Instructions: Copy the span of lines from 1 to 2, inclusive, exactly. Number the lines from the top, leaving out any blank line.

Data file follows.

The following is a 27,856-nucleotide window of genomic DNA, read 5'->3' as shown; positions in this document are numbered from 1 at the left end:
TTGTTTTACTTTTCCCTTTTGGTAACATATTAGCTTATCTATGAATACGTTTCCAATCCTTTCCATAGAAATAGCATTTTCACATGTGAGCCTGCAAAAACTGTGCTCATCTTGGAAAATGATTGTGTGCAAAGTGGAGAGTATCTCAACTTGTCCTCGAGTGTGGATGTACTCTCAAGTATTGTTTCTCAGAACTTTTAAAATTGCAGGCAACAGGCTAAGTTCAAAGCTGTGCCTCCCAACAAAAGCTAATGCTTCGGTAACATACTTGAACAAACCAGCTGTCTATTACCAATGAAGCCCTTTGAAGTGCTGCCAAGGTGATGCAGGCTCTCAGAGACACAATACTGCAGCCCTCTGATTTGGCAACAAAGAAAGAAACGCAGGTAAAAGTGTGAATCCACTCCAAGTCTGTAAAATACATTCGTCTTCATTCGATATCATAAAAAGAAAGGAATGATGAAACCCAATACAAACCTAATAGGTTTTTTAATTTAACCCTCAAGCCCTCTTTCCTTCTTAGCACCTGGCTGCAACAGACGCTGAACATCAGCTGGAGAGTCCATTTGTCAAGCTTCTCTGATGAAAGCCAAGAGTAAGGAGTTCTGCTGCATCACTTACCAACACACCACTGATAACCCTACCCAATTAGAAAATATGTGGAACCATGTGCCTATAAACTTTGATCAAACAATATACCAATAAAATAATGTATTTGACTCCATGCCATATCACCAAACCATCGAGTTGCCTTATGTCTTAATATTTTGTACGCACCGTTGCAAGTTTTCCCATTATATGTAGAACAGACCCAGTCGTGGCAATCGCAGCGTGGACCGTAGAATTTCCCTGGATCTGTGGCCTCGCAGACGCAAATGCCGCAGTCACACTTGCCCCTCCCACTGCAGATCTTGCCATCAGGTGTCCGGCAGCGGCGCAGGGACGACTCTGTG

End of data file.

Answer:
The following is a 27,856-nucleotide window of genomic DNA, read 5'->3' as shown; positions in this document are numbered from 1 at the left end:
TTGTTTTACTTTTCCCTTTTGGTAACATATTAGCTTATCTATGAATACGTTTCCAATCCTTTCCATAGAAATAGCATTTTCACATGTGAGCCTGCAAAAACTGTGCTCATCTTGGAAAATGATTGTGTGCAAAGTGGAGAGTATCTCAACTTGTCCTCGAGTGTGGATGTACTCTCAAGTATTGTTTCTCAGAACTTTTAAAATTGCAGGCAACAGGCTAAGTTCAAAGCTGTGCCTCCCAACAAAAGCTAATGCTTCGGTAACATACTTGAACAAACCAGCTGTCTATTACCAATGAAGCCCTTTGAAGTGCTGCCAAGGTGATGCAGGCTCTCAGAGACACAATACTGCAGCCCTCTGATTTGGCAACAAAGAAAGAAACGCAGGTAAAAGTGTGAATCCACTCCAAGTCTGTAAAATACATTCGTCTTCATTCGATATCATAAAAAGAAAGGAATGATGAAACCCAATACAAACCTAATAGGTTTTTTAATTTAACCCTCAAGCCCTCTTTCCTTCTTAGCACCTGGCTGCAACAGACGCTGAACATCAGCTGGAGAGTCCATTTGTCAAGCTTCTCTGATGAAAGCCAAGAGTAAGGAGTTCTGCTGCATCACTTACCAACACACCACTGATAACCCTACCCAATTAGAAAATATGTGGAACCATGTGCCTATAAACTTTGATCAAACAATATACCAATAAAATAATGTATTTGACTCCATGCCATATCACCAAACCATCGAGTTGCCTTATGTCTTAATATTTTGTACGCACCGTTGCAAGTTTTCCCATTATATGTAGAACAGACCCAGTCGTGGCAATCGCAGCGTGGACCGTAGAATTTCCCTGGATCTGTGGCCTCGCAGACGCAAATGCCGCAGTCACACTTGCCCCTCCCACTGCAGATCTTGCCATCAGGTGTCCGGCAGCGGCGCAGGGACGACTCTGTG